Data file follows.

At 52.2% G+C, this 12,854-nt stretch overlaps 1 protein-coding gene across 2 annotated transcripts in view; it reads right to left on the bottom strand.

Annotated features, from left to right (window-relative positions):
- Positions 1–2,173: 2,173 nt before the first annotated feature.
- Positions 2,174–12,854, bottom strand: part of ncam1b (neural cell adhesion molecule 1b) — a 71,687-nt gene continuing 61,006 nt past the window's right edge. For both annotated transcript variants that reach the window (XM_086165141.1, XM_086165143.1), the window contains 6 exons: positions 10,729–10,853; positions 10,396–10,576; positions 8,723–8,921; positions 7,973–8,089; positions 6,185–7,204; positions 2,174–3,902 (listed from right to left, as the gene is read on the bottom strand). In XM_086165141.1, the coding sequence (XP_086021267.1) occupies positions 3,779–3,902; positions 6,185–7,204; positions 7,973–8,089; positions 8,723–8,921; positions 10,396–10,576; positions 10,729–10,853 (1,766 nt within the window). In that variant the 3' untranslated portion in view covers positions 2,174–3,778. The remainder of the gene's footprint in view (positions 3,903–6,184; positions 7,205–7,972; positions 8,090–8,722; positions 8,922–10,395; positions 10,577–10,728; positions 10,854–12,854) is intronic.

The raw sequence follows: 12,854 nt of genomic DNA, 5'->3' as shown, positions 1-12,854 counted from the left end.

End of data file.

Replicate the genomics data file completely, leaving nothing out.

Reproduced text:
At 52.2% G+C, this 12,854-nt stretch overlaps 1 protein-coding gene across 2 annotated transcripts in view; it reads right to left on the bottom strand.

Annotated features, from left to right (window-relative positions):
- Positions 1–2,173: 2,173 nt before the first annotated feature.
- Positions 2,174–12,854, bottom strand: part of ncam1b (neural cell adhesion molecule 1b) — a 71,687-nt gene continuing 61,006 nt past the window's right edge. For both annotated transcript variants that reach the window (XM_086165141.1, XM_086165143.1), the window contains 6 exons: positions 10,729–10,853; positions 10,396–10,576; positions 8,723–8,921; positions 7,973–8,089; positions 6,185–7,204; positions 2,174–3,902 (listed from right to left, as the gene is read on the bottom strand). In XM_086165141.1, the coding sequence (XP_086021267.1) occupies positions 3,779–3,902; positions 6,185–7,204; positions 7,973–8,089; positions 8,723–8,921; positions 10,396–10,576; positions 10,729–10,853 (1,766 nt within the window). In that variant the 3' untranslated portion in view covers positions 2,174–3,778. The remainder of the gene's footprint in view (positions 3,903–6,184; positions 7,205–7,972; positions 8,090–8,722; positions 8,922–10,395; positions 10,577–10,728; positions 10,854–12,854) is intronic.

The raw sequence follows: 12,854 nt of genomic DNA, 5'->3' as shown, positions 1-12,854 counted from the left end.